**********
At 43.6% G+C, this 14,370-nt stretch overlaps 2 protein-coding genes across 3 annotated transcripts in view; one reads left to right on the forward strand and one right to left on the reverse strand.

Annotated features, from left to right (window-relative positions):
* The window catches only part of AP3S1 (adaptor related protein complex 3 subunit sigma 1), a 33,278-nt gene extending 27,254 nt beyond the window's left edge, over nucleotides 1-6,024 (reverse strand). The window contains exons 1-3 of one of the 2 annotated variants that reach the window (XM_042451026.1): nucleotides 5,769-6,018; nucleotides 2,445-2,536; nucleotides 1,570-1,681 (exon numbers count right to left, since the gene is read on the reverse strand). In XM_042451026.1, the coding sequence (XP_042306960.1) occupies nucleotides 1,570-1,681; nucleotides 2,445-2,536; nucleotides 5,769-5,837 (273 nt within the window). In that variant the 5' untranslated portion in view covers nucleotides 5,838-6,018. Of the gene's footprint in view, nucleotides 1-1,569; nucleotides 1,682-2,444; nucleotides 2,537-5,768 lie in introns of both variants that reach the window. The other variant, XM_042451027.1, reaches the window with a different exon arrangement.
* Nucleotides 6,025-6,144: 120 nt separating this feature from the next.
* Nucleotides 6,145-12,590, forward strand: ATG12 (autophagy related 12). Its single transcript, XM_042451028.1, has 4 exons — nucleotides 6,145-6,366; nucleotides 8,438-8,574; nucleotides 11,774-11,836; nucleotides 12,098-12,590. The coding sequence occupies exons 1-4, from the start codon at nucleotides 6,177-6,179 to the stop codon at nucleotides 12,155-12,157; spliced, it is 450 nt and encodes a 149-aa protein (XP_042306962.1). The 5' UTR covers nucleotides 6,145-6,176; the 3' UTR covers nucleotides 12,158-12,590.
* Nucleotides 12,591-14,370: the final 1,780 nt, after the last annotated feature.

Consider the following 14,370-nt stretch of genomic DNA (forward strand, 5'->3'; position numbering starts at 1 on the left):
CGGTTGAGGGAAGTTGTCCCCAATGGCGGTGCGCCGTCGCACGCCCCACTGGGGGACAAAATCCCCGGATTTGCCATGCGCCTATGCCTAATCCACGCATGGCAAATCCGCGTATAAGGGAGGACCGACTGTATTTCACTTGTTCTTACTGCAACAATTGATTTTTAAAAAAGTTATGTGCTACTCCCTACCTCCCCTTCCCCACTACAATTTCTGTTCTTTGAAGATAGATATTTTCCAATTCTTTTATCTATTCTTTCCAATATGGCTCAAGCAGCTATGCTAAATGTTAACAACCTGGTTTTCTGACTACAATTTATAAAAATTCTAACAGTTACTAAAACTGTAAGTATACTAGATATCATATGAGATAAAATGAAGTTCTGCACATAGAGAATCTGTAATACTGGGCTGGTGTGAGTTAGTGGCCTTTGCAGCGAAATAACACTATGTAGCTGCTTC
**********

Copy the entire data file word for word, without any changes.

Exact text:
At 43.6% G+C, this 14,370-nt stretch overlaps 2 protein-coding genes across 3 annotated transcripts in view; one reads left to right on the forward strand and one right to left on the reverse strand.

Annotated features, from left to right (window-relative positions):
* The window catches only part of AP3S1 (adaptor related protein complex 3 subunit sigma 1), a 33,278-nt gene extending 27,254 nt beyond the window's left edge, over nucleotides 1-6,024 (reverse strand). The window contains exons 1-3 of one of the 2 annotated variants that reach the window (XM_042451026.1): nucleotides 5,769-6,018; nucleotides 2,445-2,536; nucleotides 1,570-1,681 (exon numbers count right to left, since the gene is read on the reverse strand). In XM_042451026.1, the coding sequence (XP_042306960.1) occupies nucleotides 1,570-1,681; nucleotides 2,445-2,536; nucleotides 5,769-5,837 (273 nt within the window). In that variant the 5' untranslated portion in view covers nucleotides 5,838-6,018. Of the gene's footprint in view, nucleotides 1-1,569; nucleotides 1,682-2,444; nucleotides 2,537-5,768 lie in introns of both variants that reach the window. The other variant, XM_042451027.1, reaches the window with a different exon arrangement.
* Nucleotides 6,025-6,144: 120 nt separating this feature from the next.
* Nucleotides 6,145-12,590, forward strand: ATG12 (autophagy related 12). Its single transcript, XM_042451028.1, has 4 exons — nucleotides 6,145-6,366; nucleotides 8,438-8,574; nucleotides 11,774-11,836; nucleotides 12,098-12,590. The coding sequence occupies exons 1-4, from the start codon at nucleotides 6,177-6,179 to the stop codon at nucleotides 12,155-12,157; spliced, it is 450 nt and encodes a 149-aa protein (XP_042306962.1). The 5' UTR covers nucleotides 6,145-6,176; the 3' UTR covers nucleotides 12,158-12,590.
* Nucleotides 12,591-14,370: the final 1,780 nt, after the last annotated feature.

Consider the following 14,370-nt stretch of genomic DNA (forward strand, 5'->3'; position numbering starts at 1 on the left):
CGGTTGAGGGAAGTTGTCCCCAATGGCGGTGCGCCGTCGCACGCCCCACTGGGGGACAAAATCCCCGGATTTGCCATGCGCCTATGCCTAATCCACGCATGGCAAATCCGCGTATAAGGGAGGACCGACTGTATTTCACTTGTTCTTACTGCAACAATTGATTTTTAAAAAAGTTATGTGCTACTCCCTACCTCCCCTTCCCCACTACAATTTCTGTTCTTTGAAGATAGATATTTTCCAATTCTTTTATCTATTCTTTCCAATATGGCTCAAGCAGCTATGCTAAATGTTAACAACCTGGTTTTCTGACTACAATTTATAAAAATTCTAACAGTTACTAAAACTGTAAGTATACTAGATATCATATGAGATAAAATGAAGTTCTGCACATAGAGAATCTGTAATACTGGGCTGGTGTGAGTTAGTGGCCTTTGCAGCGAAATAACACTATGTAGCTGCTTC